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October 2017

October 31st, 2017 at 10:17 pm

This was a big month. Total for the month $3189.60.

Some of the reasons why this was an above average month:

Birthdays & Anniversary – We tend to go out a bit in October to celebrate our anniversary and DH’s birthday, so entertainment expenses tend to be higher on this month.

GIFTS – This was extra high this month. Last weekend I took 3 of my friends out for brunch as birthday presents. And I got some clothes and toys for my new niece to take with us when we go visit. Total under this category was $315.47

CLOTHES – When we went out to get baby clothes we also bought some clothes for us. I replaced a couple of jeans that I have thrown out both had broken zippers and bought a black skinny jeans and I also got a leather jacket, something I’ve been thinking of getting. For DH we got him a bunch of underwear and a business shirt. End up spending $197.99, we only got about $60 left in our yearly budget for clothing, it should be doable. Good news though is I cleaned out our wardrobe again and thrown out/ give away 2 more bags of clothing this month. We are getting there with decluttering.

PLANE Tickets – We finally bought our tickets for our travels to Tasmania to visit my brother’s new baby. That was for $436. (There is yet another change of plans which I will blog about next time).

CAR SERVICE & REPAIRS – Yesterday DH had to take the car again for service. Last week while cleaning the car DH noticed that one of the back doors wouldn’t lock and also few months ago there is a part in the booth that broke which needed replacement. Since these things need done and our car is actually due for service in few weeks he just got the whole thing done. So on top of that tyre that needed replacement earlier this month in total we spent $766.70 on the car repairs and services this month. Yikes!

Some highlights for the month on top of the above expenses:

GROCERY – End of the month total is $280.19, under by almost $20 *happy dance*. This week end grocery shopping was $44.95.

ELECTRIC BILL – The last quarter bill was $156.24, the biggest for the year. Next bill should be a lot lower since the days are getting longer and we should be getting sun shining on our solar panels.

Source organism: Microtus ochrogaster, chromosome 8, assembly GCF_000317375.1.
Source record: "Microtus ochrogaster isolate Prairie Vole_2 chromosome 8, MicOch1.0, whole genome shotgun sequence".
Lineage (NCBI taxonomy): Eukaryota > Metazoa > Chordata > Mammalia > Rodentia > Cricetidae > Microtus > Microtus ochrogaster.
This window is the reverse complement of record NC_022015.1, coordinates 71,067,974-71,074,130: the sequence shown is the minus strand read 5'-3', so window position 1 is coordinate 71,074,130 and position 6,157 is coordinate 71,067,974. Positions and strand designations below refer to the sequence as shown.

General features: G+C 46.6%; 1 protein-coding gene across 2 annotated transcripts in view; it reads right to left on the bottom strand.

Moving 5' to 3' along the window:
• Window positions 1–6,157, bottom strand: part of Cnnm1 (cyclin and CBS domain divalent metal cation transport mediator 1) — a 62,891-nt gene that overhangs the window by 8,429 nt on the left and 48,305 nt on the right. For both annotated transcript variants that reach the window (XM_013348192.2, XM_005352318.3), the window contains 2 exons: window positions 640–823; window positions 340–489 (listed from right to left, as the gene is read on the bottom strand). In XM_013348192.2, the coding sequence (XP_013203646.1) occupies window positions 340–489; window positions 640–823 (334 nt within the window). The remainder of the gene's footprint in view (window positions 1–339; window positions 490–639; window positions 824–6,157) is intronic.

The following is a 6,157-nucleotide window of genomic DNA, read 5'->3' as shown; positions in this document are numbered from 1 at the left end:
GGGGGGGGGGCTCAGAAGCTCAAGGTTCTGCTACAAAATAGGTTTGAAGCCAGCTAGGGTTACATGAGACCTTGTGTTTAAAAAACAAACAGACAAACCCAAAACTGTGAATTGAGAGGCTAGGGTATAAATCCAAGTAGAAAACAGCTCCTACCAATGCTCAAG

INTERNET - Good thing about this month was our internet was free!


~~~~~OOO000OOO~~~~~

BOOKS - I challenged myself to read one book a day for 5 days at the start of the month. I did pretty well; although I must be honest and say that I kind of cheated since the first two books I already started a bit last month. Still I was pretty happy about it. Then the week after when I was sick I couldn’t read a thing. It would have been a good time to do some reading since I was in bed for most of it but I just couldn’t concentrate on what I was reading.

47 Making Money Made Simple - Noel Whittaker (2 Oct)
48 The 4-Hour Work Week - Timothy Ferris (3 Oct)
49 Cannery Row - John Steinbeck (4 Oct)
50 Seneca - Letters from a Stoic - Translated by Robin Campbell (5 Oct)
51 The Art of Free Travel (A Frugal Family Adventure) - Patrick Jones & Meg Ulman (6 Oct)
52 Ego is the Enemy - Ryan Holiday (16 Oct)
53 The Grapes of Wrath - John Steinbeck (22 Oct)
54 Nietzsche: A Complete Introduction - Dr Roy Jackson (25 Oct)
55 How to Become a Stoic - Massimo Pigliucci (29 Oct)
56 Stoicism and the Art of Happiness - Donald Robertson (31 Oct)

I forgot to note that I made it to my goal of reading 50 books this year. Sweet! I'm still gonna keep going and see how many I'll end up reading by the end of the year. I'm almost half way through reading the new Dan Brown book 'Origin' right now.

2 Responses to “October 2017”

  1. Amber Says:

    How did you like the making money made simple book?

  2. Shiela Says:

    Amber - that book is really good, it is written by an Australian so it is more relevant for us here especially when it comes to taxation and retirement. I've read hundreds of books on personal finance/investments/trading and most of them are written by an American (~90%) so when in comes to the topics on tax and retirement I tend to just read through them quickly. But this book has definitely given me some good ideas/strategies on minimising tax and also a couple great investment strategies that I'm looking at implementing.

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